It was not obvious to me why this should be so, until I went through the thought process I have outlined. You multiple a cube relationship by an inverse square relationship and so the result is direct proportionality.
     
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  15. nebel

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    ec, In a similar process it dawned on me, that the total gravity (sum of field strength) stays the same no matter how great the radius above the surface and the local strength has fallen., and
    in the interior. at
    1/2
    the radius, the total combined field strength over the whole inner surface is
    1/8 of the outside value.
    Total Gravity field strength is red lined (to use a racy term) at surface value. but
    scouring wiki images, and astro sites I have yet to see a precursor to the graphics or the equation, or references to the term. (and still looking for the proper one. g sigma?)
    Of course the idea was obvious, staring me in the face.
     
    Last edited: Jan 3, 2020
  16. nebel

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    2,066
    dave.
    Not to take anything away from ec's "eureka"moment., and his delicious reward (I miss my old word delicacies), but
    Bill T in post # 3 already dealt with the whys and hows of the linear decline.
    I posted the red line g total graph to show that the difference between inside and outside gravity field strength is even more pronounced than obvous at first look.
     
  17. DaveC426913 Valued Senior Member

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    I still haven't found that image.
     
  18. nebel

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    dave,
    earliest post# 597, here another version, work in progress:

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  19. DaveC426913 Valued Senior Member

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    Still no.
    You're trying to link to an image on your webhost (Shaw) that is is behind your passwall.
     
  20. nebel

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    River,
    That red line might resemble a tidal bore in a river in cross section. but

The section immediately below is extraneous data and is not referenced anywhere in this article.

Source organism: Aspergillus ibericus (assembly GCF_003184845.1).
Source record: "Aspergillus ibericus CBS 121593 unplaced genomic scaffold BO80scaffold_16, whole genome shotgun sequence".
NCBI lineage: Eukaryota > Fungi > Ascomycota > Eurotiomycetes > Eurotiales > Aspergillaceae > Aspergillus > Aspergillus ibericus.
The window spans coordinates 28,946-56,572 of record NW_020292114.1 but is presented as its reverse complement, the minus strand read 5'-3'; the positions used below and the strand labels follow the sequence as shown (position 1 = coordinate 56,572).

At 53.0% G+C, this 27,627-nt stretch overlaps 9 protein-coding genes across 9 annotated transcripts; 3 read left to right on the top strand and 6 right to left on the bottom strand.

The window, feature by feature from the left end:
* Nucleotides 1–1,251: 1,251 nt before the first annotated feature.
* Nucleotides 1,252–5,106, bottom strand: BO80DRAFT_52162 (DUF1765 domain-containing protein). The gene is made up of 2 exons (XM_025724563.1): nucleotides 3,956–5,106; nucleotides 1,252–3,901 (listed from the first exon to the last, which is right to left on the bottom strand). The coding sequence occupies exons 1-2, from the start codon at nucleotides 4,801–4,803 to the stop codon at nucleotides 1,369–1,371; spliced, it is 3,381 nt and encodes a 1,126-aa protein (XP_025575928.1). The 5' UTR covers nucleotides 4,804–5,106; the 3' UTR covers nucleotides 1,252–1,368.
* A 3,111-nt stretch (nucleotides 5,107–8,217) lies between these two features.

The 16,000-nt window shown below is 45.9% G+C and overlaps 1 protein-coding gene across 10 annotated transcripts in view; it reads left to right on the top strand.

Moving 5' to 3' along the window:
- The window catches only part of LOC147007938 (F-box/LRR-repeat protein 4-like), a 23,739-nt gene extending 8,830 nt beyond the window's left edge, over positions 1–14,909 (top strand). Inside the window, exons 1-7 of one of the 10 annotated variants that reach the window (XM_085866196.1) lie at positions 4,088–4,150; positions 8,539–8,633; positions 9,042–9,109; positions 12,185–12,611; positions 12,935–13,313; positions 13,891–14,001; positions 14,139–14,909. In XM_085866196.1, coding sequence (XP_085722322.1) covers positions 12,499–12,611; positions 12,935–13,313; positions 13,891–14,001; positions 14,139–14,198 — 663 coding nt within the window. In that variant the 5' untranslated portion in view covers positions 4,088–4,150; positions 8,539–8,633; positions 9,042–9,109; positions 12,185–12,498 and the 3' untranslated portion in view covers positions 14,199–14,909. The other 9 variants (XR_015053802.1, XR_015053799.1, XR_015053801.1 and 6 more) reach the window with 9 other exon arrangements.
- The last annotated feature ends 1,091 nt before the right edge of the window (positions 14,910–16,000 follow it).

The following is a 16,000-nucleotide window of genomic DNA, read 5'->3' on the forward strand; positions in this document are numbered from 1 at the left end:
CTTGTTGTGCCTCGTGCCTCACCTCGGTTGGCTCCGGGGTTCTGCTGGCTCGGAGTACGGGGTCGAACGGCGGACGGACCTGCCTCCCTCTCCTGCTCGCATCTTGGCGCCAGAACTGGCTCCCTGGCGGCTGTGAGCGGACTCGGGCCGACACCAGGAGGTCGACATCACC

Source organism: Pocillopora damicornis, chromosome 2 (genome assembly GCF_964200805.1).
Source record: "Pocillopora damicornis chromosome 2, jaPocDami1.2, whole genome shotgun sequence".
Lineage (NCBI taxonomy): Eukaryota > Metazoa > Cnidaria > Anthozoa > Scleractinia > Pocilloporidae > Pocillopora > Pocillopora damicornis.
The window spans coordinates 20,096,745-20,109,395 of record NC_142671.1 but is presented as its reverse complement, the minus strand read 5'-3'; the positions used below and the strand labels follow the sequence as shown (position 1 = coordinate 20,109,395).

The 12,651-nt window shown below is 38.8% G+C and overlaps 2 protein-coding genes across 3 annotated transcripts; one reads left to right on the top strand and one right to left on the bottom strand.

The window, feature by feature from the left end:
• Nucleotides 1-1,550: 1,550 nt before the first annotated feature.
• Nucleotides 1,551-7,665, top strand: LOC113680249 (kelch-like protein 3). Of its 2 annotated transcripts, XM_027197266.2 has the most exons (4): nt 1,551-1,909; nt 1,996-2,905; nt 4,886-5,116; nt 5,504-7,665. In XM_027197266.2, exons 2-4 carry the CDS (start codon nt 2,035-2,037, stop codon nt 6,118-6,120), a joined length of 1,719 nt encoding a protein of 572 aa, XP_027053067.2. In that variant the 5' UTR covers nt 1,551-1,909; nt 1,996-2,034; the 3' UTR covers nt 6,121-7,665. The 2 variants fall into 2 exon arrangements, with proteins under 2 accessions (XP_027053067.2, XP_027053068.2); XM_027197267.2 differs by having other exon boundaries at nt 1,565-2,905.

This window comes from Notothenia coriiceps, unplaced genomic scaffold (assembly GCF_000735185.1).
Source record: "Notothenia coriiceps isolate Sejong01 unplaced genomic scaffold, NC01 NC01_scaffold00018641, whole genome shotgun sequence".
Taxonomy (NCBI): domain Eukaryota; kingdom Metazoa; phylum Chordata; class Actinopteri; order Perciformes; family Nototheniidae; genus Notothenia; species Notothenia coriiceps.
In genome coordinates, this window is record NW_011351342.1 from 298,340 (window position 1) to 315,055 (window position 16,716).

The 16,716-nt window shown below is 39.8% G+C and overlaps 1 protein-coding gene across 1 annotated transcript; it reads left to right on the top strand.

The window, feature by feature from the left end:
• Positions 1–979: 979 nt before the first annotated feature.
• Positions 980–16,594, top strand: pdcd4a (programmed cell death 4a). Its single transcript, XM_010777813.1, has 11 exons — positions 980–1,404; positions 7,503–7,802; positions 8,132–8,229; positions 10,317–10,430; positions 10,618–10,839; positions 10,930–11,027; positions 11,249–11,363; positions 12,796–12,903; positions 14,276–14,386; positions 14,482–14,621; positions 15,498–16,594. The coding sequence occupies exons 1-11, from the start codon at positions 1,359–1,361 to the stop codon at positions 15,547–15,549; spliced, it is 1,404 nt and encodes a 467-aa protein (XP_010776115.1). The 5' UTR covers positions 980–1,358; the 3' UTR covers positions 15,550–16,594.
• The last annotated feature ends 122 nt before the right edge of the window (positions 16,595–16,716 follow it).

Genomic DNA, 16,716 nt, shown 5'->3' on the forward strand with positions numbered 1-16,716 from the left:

the similarity ends there. Instead, in a gravity field,
    When a body expands, -it's surface moving away from the center-, the red line slope of the inner curved portion would lengthen, while the heights of this red line outside will remain constant. (total, global gravity field strength never changes)*.

    In a contraction, the total, global gravity field strength would still be constant, shown in in red line heights, but the slope steepen, to be vertical for a black hole. so get this:

    A black hole has not more global gravity field strength than the bigger entity it formed from!.

    The local gravity field strength, the blue line , changes dramatically in a contraction as seen in post #260 page #13 :

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    Talking about river waves here, The Severn has such a high tidal waves because the total energy coming in from the Atlantic is focussed into a smaller surface.;- Similarly, the global gravity field strength is constant, but when being exerted over a smaller area, peaks locally. as shown in the above graph.

    *At 1 AU, the surface gravity of the sun will be ~the same as it acts now on the Earth.
     
  21. nebel

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    2,066
    sorry, there is even the graph showing on your "quote" link. is #635 blank too?

    P.S. My question was: --has anybody seen a graph with a red horizontal line giving the global, total gravity field strength among any of the "IMAGES" sections, or equations of wiki or anywhere? because
    it could be that nobody has bothered to look at that aspect of gravity.
     
    Last edited: Jan 4, 2020
  22. DaveC426913 Valued Senior Member

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    14,411
    They are all broken image icons. Everyone but you sees them as broken.

    You see them because you have authenticated to your own web host. If you log out of Shaw Cable, you too will see broken links.
     
  23. nebel

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    2,066
    I am 90 this year and did not understand this computer issue. . here is the latest version of the graph with this seemingly different aspect of global , sum of the gravity field "g":.

    did you see post 637?